The ministry said in a statement Tuesday that it's ready for "practical implementation" of agreements reached by Trump and Putin.
It said Russia's military leadership is ready to augment contacts with U.S. counterparts on "cooperation in Syria" and extending the START arms control treaty, but gave no details.
Putin said Russia and the U.S. reached common ground on Syria at Monday's talks but gave few details.
The U.S. and Russia have backed opposite sides of Syria's war, but U.S. and Russian officials are working toward an eventual deal on the balance of regional power in post-war Syria.
President Donald Trump is unbowed by bipartisan criticism of his meeting with Russian President Vladimir Putin.
In a Tuesday tweet the President calls the Monday summit in Helsinki "even better" than his meeting with NATO allies last week in Brussels.
Trump is facing bipartisan criticism for his refusal to publicly challenge Putin over Russia's election hacking and for doubting U.S. intelligence agency conclusions about Russian meddling in the 2016 campaign. Trump backers, including House Speaker Paul Ryan, Senate Foreign Relations Chairman Bob Corker, and former House Speaker Newt Gingrich have criticized his performance.
Trump is taking aim at a familiar target — the media — saying his NATO meeting was "great" but that he "had an even better meeting with Vladimir Putin of Russia. Sadly, it is not being reported that way - the Fake News is going Crazy!"
Even hosts on the Trump-preferred Fox News have been critical of his handling of the summit.
Some lawmakers are talking about passing a resolution in support of U.S. intelligence agencies after President Donald Trump appeared to cast doubt on their findings that Russia interfered in the 2016 election.
Rep. Will Hurd, R-Texas, tells CNN the talk picked up following Trump's Helsinki press conference. "Is that going to change anything?" he asked. "Probably not." Congressional resolutions don't carry the force of law.
Other Republican lawmakers have joined the criticism.
Sen. Ben Sasse-R-Neb., told CBS "This Morning" that "the president isn't leading. We negotiated from a position of weakness yesterday. Vladimir Putin walked away with a win."
Rep. Adam Kinzinger, R-Ill., told CNN that Trump's performance was "very embarrassing."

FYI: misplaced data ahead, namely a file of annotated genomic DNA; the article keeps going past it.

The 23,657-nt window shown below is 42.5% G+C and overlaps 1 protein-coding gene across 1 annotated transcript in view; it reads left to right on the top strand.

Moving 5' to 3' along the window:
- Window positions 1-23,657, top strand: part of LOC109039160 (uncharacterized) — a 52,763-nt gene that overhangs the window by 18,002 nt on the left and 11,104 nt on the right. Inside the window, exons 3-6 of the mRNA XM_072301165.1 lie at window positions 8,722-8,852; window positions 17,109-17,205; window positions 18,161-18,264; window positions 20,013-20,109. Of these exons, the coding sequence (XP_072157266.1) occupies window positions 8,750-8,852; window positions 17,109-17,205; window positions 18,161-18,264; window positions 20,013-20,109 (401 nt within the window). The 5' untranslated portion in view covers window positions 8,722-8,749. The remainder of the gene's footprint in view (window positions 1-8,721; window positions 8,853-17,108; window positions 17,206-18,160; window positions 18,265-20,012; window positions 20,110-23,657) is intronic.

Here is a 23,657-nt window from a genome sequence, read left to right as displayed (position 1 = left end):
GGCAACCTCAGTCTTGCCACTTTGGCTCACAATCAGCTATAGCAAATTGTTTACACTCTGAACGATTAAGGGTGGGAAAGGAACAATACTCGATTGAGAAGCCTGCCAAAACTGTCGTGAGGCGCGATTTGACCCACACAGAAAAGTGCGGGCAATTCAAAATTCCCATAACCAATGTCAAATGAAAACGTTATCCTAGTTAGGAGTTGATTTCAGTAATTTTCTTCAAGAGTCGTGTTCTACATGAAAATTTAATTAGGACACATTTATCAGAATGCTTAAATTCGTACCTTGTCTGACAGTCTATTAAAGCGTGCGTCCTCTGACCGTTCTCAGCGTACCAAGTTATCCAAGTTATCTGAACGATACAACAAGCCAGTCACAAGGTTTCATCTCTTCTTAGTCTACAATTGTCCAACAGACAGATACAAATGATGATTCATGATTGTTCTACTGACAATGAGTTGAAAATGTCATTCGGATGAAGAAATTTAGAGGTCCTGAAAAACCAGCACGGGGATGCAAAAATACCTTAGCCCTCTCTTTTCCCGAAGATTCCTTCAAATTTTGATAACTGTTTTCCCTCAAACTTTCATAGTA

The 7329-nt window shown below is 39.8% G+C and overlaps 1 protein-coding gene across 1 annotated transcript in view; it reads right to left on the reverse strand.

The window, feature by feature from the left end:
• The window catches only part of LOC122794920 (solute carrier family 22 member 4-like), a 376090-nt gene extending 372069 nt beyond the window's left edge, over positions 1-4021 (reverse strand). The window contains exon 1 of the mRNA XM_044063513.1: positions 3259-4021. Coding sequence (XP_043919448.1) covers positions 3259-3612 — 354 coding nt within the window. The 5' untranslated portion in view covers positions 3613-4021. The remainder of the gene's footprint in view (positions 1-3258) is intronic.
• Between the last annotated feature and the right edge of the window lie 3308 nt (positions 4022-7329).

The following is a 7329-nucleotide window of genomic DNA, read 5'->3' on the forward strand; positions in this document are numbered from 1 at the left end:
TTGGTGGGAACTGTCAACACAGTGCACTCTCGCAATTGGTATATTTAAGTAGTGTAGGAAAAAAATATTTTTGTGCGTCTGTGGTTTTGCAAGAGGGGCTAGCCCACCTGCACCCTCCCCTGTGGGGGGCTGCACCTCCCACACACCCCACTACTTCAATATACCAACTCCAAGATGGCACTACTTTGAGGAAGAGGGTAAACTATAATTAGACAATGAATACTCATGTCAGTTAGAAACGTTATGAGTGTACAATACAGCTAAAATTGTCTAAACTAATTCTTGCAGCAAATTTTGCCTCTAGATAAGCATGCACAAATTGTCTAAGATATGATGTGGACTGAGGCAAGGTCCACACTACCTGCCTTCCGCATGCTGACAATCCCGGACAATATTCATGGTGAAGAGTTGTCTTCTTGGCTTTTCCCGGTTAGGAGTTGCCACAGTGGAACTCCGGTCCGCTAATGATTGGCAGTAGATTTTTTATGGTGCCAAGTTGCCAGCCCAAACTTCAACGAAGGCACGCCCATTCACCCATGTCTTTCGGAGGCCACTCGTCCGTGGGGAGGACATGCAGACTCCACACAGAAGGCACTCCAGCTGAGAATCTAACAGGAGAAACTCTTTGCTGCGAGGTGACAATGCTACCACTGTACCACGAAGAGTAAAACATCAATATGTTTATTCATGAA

But at least one Republican, Sen. Rand Paul of Kentucky, dismissed the president's critics as those who hate the president.
Trump tweeted his thanks.
Former White House communications director Anthony Scaramucci says President Donald Trump must waste no time in disavowing his Helsinki press conference comments, where Trump appeared to doubt U.S. intelligence and accepted Vladimir Putin's denials of Russian election meddling.
Trump made a "strategic mistake" Monday that will drive his supporters into an alliance with opposition Democrats, Scaramucci warned on CNN. "He's got to reverse course."
"I'd be issuing a statement," Scaramucci added. He said Trump must quickly say that he misspoke and that "the evidence is obviously irrefutable."
Scaramucci added, "The optics of the situation are a disaster."
Swift and sweeping condemnation from Republicans as well as Democrats met President Donald Trump's defense of Russian President Vladimir Putin and continued doubt over Russian election meddling.
Lawmakers and former intelligence officials appeared shocked, dismayed and uneasy with Trump's suggestion Monday that he believes Putin's denial over the assessment of U.S. intelligence officials and the Justice Department.
One of the sharpest reactions came from Republican Sen. John McCain of Arizona, who called Trump's remarks in Helsinki "one of the most disgraceful performances by an American president in memory."
Other Republicans have been scathing, too. Sen. Ben Sasse of Nebraska called it "bizarre," Sen. Jeff Flake of Arizona called it "shameful," and Sen. Lindsey Graham of South Carolina tweeted that it was a "bad day for the US."